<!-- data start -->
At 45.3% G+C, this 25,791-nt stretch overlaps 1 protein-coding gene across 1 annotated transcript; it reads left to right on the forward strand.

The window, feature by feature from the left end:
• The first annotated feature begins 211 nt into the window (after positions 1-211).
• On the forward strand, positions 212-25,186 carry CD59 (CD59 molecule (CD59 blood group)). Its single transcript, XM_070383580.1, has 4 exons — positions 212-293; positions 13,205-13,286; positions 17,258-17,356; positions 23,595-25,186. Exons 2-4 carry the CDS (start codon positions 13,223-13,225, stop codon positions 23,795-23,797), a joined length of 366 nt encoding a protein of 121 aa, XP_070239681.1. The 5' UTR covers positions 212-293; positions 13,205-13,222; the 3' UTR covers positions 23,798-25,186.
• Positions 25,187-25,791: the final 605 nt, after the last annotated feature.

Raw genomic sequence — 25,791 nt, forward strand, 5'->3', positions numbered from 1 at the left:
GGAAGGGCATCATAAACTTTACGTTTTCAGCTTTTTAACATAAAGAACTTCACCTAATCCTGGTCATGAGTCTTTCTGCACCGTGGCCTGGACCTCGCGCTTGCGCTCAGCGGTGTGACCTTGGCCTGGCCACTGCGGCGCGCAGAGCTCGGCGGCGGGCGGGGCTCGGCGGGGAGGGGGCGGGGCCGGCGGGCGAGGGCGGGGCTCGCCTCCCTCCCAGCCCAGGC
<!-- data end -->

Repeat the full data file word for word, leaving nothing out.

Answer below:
At 45.3% G+C, this 25,791-nt stretch overlaps 1 protein-coding gene across 1 annotated transcript; it reads left to right on the forward strand.

The window, feature by feature from the left end:
• The first annotated feature begins 211 nt into the window (after positions 1-211).
• On the forward strand, positions 212-25,186 carry CD59 (CD59 molecule (CD59 blood group)). Its single transcript, XM_070383580.1, has 4 exons — positions 212-293; positions 13,205-13,286; positions 17,258-17,356; positions 23,595-25,186. Exons 2-4 carry the CDS (start codon positions 13,223-13,225, stop codon positions 23,795-23,797), a joined length of 366 nt encoding a protein of 121 aa, XP_070239681.1. The 5' UTR covers positions 212-293; positions 13,205-13,222; the 3' UTR covers positions 23,798-25,186.
• Positions 25,187-25,791: the final 605 nt, after the last annotated feature.

Raw genomic sequence — 25,791 nt, forward strand, 5'->3', positions numbered from 1 at the left:
GGAAGGGCATCATAAACTTTACGTTTTCAGCTTTTTAACATAAAGAACTTCACCTAATCCTGGTCATGAGTCTTTCTGCACCGTGGCCTGGACCTCGCGCTTGCGCTCAGCGGTGTGACCTTGGCCTGGCCACTGCGGCGCGCAGAGCTCGGCGGCGGGCGGGGCTCGGCGGGGAGGGGGCGGGGCCGGCGGGCGAGGGCGGGGCTCGCCTCCCTCCCAGCCCAGGC